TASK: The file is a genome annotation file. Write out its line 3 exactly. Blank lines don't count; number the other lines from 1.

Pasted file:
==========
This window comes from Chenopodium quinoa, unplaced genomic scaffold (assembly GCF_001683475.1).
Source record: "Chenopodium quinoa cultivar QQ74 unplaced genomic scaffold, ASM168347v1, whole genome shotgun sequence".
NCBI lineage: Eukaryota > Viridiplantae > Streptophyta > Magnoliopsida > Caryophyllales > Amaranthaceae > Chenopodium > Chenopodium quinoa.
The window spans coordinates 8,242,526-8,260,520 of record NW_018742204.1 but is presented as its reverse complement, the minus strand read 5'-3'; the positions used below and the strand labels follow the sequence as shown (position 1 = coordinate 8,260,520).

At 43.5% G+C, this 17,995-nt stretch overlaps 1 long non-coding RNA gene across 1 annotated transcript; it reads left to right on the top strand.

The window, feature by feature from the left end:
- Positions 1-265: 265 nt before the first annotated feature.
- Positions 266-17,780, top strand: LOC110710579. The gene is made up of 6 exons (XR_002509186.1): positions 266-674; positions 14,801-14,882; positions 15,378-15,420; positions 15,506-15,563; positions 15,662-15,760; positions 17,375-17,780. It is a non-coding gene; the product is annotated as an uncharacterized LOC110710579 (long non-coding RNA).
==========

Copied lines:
NCBI lineage: Eukaryota > Viridiplantae > Streptophyta > Magnoliopsida > Caryophyllales > Amaranthaceae > Chenopodium > Chenopodium quinoa.